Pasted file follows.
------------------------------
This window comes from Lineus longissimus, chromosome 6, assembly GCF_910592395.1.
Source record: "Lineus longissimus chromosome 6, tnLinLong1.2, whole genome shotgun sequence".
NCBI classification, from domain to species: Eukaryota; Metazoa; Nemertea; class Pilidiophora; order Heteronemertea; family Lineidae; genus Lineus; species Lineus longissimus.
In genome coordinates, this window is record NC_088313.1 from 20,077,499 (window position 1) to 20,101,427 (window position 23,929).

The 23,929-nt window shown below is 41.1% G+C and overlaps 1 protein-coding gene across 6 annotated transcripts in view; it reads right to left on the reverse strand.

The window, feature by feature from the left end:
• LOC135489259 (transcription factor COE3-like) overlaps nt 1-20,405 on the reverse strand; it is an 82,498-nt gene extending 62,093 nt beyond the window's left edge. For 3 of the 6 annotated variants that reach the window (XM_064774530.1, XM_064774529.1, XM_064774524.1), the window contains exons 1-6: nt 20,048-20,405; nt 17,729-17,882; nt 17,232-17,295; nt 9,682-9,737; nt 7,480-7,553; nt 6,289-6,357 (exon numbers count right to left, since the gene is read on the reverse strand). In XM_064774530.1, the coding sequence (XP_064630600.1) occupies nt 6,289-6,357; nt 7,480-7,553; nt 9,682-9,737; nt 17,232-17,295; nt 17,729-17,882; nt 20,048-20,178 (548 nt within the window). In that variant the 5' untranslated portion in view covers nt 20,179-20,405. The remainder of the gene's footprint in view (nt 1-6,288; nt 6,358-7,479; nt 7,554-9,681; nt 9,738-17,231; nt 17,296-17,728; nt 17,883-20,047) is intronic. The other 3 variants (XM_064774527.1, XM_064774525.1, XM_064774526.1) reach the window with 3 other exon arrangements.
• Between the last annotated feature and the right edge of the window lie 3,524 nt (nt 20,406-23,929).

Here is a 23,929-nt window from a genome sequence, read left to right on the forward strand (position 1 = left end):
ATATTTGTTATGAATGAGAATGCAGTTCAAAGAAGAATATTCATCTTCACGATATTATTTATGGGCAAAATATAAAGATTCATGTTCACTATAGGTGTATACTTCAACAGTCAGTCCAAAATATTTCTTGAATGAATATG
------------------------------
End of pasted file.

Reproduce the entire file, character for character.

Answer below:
This window comes from Lineus longissimus, chromosome 6, assembly GCF_910592395.1.
Source record: "Lineus longissimus chromosome 6, tnLinLong1.2, whole genome shotgun sequence".
NCBI classification, from domain to species: Eukaryota; Metazoa; Nemertea; class Pilidiophora; order Heteronemertea; family Lineidae; genus Lineus; species Lineus longissimus.
In genome coordinates, this window is record NC_088313.1 from 20,077,499 (window position 1) to 20,101,427 (window position 23,929).

The 23,929-nt window shown below is 41.1% G+C and overlaps 1 protein-coding gene across 6 annotated transcripts in view; it reads right to left on the reverse strand.

The window, feature by feature from the left end:
• LOC135489259 (transcription factor COE3-like) overlaps nt 1-20,405 on the reverse strand; it is an 82,498-nt gene extending 62,093 nt beyond the window's left edge. For 3 of the 6 annotated variants that reach the window (XM_064774530.1, XM_064774529.1, XM_064774524.1), the window contains exons 1-6: nt 20,048-20,405; nt 17,729-17,882; nt 17,232-17,295; nt 9,682-9,737; nt 7,480-7,553; nt 6,289-6,357 (exon numbers count right to left, since the gene is read on the reverse strand). In XM_064774530.1, the coding sequence (XP_064630600.1) occupies nt 6,289-6,357; nt 7,480-7,553; nt 9,682-9,737; nt 17,232-17,295; nt 17,729-17,882; nt 20,048-20,178 (548 nt within the window). In that variant the 5' untranslated portion in view covers nt 20,179-20,405. The remainder of the gene's footprint in view (nt 1-6,288; nt 6,358-7,479; nt 7,554-9,681; nt 9,738-17,231; nt 17,296-17,728; nt 17,883-20,047) is intronic. The other 3 variants (XM_064774527.1, XM_064774525.1, XM_064774526.1) reach the window with 3 other exon arrangements.
• Between the last annotated feature and the right edge of the window lie 3,524 nt (nt 20,406-23,929).

Here is a 23,929-nt window from a genome sequence, read left to right on the forward strand (position 1 = left end):
ATATTTGTTATGAATGAGAATGCAGTTCAAAGAAGAATATTCATCTTCACGATATTATTTATGGGCAAAATATAAAGATTCATGTTCACTATAGGTGTATACTTCAACAGTCAGTCCAAAATATTTCTTGAATGAATATG